Updated on by Hayley Brown
Using automation technologies to build integrations is a useful solution for expanding your product integration capabilities. As well as creating internal automated workflows to streamline processes.
When building your integration solutions you can use webhooks. These are powerful, event-driven triggers that can provide extra functionality and customisation to your automated workflows. So, let’s see what a webhook is, some generic webhook examples, and how you’d set one up.
Defining a Webhook
A webhook has an event-driven architecture and is one of the few ways web applications can communicate with each other. The webhook allows you to send real-time data from one application to another when a given event occurs. Rather than sending repeated requests for new events.
Jeff Lindsay, an early conceptualise of webhooks defines them as “an architectural pattern for web developers to provide user-defined callbacks over HTTP in their applications.”
The difference between an API and a webhook is that an API requires you to make a request for data. A webhook, on the other hand, notifies you when certain events take place. Implementing a webhook simply requires setting up a single POST request on the sending end. This will send a packet of data, a form fill, for example, to a webhook URL. The webhook receiver can then process the packet of data in a range of ways.
For example; a webhook is triggered when a user has initiated a chat or filled out a form on your website. This submitted data is added and tracked in a CRM or marketing system using the webhooks packet data.
Webhook data is sent into one or multiple systems when used in conjunction with an integrated workflow. The workflow automation is triggered when an event happens in your internal system, for example, a restaurant reservation. This starts the integration workflow process across as many platforms and processes as you may need in real-time.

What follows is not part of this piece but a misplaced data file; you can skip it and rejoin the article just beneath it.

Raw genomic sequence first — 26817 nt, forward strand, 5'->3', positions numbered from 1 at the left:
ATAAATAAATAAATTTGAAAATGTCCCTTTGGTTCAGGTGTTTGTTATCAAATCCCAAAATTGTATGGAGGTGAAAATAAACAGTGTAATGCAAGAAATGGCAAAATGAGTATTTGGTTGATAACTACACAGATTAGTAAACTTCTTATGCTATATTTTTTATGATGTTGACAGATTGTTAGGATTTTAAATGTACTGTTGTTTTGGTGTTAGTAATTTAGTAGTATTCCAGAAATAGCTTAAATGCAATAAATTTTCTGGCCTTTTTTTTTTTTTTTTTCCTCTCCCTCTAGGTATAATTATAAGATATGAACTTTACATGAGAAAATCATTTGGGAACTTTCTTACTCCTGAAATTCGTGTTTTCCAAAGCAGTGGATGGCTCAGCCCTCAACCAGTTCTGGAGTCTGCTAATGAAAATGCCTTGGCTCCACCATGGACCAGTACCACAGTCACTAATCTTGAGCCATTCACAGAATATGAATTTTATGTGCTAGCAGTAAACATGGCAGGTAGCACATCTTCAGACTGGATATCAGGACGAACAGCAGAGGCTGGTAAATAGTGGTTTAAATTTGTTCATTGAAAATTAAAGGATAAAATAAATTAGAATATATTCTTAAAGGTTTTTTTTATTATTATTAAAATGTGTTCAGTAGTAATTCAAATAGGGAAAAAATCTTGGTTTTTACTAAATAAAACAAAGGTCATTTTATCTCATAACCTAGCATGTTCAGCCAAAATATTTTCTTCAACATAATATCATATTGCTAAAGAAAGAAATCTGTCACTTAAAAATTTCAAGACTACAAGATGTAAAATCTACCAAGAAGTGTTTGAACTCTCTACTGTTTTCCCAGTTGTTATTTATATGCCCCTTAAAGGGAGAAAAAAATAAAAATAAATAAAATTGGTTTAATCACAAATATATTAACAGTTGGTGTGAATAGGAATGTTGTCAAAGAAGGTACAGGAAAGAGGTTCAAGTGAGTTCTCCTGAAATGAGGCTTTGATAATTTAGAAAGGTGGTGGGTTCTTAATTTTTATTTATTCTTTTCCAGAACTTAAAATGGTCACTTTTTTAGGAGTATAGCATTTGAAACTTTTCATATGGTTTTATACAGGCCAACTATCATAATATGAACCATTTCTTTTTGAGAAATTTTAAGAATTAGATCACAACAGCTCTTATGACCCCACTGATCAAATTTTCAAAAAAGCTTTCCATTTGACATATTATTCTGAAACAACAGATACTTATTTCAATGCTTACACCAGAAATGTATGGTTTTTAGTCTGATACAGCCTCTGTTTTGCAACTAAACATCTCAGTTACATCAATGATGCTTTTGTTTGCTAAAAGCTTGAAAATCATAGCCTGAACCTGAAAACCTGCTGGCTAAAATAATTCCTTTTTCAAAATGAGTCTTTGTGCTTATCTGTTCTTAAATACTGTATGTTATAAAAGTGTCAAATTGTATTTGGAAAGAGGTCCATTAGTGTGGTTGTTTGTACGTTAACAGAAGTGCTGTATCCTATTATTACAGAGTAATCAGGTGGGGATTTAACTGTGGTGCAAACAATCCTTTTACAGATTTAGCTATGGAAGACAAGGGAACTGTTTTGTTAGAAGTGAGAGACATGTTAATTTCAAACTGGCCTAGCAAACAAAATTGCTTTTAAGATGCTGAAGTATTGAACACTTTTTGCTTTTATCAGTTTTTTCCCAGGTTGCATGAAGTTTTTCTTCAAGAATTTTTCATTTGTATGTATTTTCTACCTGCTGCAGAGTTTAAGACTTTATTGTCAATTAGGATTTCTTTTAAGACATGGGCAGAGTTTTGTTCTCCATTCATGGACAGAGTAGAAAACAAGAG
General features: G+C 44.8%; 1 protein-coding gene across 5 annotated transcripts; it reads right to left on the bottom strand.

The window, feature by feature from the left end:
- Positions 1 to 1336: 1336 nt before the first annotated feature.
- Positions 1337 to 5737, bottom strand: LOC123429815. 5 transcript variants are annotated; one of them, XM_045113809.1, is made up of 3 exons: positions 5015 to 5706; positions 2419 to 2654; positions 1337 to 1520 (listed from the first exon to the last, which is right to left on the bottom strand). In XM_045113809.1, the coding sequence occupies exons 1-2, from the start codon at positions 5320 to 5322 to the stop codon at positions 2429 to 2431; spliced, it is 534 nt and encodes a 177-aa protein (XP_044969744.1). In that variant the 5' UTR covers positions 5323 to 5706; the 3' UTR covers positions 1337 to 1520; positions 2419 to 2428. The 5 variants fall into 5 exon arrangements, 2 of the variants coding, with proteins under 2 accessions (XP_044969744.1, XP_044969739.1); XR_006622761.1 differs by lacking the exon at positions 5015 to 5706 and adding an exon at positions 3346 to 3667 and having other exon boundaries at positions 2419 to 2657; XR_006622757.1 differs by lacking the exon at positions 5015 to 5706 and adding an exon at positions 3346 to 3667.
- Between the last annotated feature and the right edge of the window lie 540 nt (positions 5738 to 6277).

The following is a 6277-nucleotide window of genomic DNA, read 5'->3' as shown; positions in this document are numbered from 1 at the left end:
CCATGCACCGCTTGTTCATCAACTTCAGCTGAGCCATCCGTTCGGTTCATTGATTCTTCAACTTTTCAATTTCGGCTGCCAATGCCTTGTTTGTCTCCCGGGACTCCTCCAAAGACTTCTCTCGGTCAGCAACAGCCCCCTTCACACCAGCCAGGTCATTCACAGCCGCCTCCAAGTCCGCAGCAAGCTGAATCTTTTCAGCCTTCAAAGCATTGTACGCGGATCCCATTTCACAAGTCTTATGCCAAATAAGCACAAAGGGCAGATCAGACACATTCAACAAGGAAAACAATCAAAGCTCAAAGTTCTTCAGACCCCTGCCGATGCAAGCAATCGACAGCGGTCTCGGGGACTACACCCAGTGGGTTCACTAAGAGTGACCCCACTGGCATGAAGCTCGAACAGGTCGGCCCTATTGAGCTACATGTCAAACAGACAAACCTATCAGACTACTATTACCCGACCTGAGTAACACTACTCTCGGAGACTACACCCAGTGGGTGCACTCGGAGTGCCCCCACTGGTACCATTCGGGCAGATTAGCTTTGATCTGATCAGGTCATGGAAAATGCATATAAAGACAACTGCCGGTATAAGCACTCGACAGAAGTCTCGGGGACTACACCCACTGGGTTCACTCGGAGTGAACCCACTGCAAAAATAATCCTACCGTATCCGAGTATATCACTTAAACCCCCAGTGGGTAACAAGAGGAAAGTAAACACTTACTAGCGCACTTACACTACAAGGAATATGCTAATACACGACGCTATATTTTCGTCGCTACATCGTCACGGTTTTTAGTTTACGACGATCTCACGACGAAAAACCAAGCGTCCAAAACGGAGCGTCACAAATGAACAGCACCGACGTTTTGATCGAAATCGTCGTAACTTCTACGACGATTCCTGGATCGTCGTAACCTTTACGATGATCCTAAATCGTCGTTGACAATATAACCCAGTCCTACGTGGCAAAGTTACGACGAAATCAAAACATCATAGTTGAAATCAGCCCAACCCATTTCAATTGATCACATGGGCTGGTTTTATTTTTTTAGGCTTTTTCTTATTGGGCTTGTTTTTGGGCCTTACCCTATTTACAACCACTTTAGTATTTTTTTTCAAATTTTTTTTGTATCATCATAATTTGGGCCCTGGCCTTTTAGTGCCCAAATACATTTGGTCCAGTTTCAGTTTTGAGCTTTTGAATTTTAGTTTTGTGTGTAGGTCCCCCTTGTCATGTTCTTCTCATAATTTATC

What is a Generic Webhook?
A generic webhook listens for messages and is then triggered based on the payload. They can trigger integrations through an external webhook action, which provides the typical HTTP Methods – DELETE, GET, PATCH, POST, PUT. This allows you to make HTTP requests towards remote systems.
The Utility Connector also provides a webhook method. This can be used to trigger a workflow from an inbound HTTP POST request. Useful if an application connector does not include a method specific to that requirement.
Each instance of the webhook method uses a unique URL to which a POST request can be made. You will need to define the request body fields as custom fields when setting up the connector. As with all of our connectors, the generic webhook utility connector can be added multiple times. This allows the connector to be set up and named appropriately for each use case.
How can webhooks be implemented in your workflows?
You’ll be able to implement the generic webhook in your Cyclr workflows to link two or more integration workflows together. For example, a step in workflow 1 can make an HTTP POST to a webhook that has been set up as a trigger to start workflow 2.
This linking of workflows might be done when integration is large and complex. It is helpful to split it into smaller units as this will improve maintainability. It might also be done when the same processing needs to be run in a number of situations. Then linking is preferable to duplicating the same sequence of steps in multiple workflows.
Generic Webhook Setup with Cyclr
To set this up in your Cyclr workflow you will need to add custom fields to the generic webhook connector. This is the information that will be passed between the workflows. The same fields will need to be added to both the ‘POST’ in the HTTP methods section. Then to the ‘Webhook’ in the webhooks section of the connector settings.
You should build both of your Cyclr workflows before making the linkage. When you add the webhook trigger to workflow 2 you will be given the URL. It will use the URL to listen for inbound requests. This should be copied and entered as the URL field in step setup of the POST step in workflow 1.
When testing or running this kind of ‘linked workflows’ structure you must start workflow 2 before workflow 1. If you do not do this there is a danger that the webhook receiver will not be active before the first POST is made.
In this example, we’ve mentioned two workflows which have used the same procedure but can be set up to chain together a whole series of workflows.
Other examples and benefits of a Generic Webhook
Webhooks are versatile and can be used as the first step in integration. They can be used as a way to receive data for processing, but they can also be used part-way through an integration. Providing a way to hold a transaction until ready to proceed.
Using a generic webhook in your workflows is an excellent way to improve integration efficiency with events and data posted in real time. They are a widely used and popular type of API, which is highlighted by GitHub. They emphasise webhooks’ freshness of data, the efficiency of communication and infrastructure costs.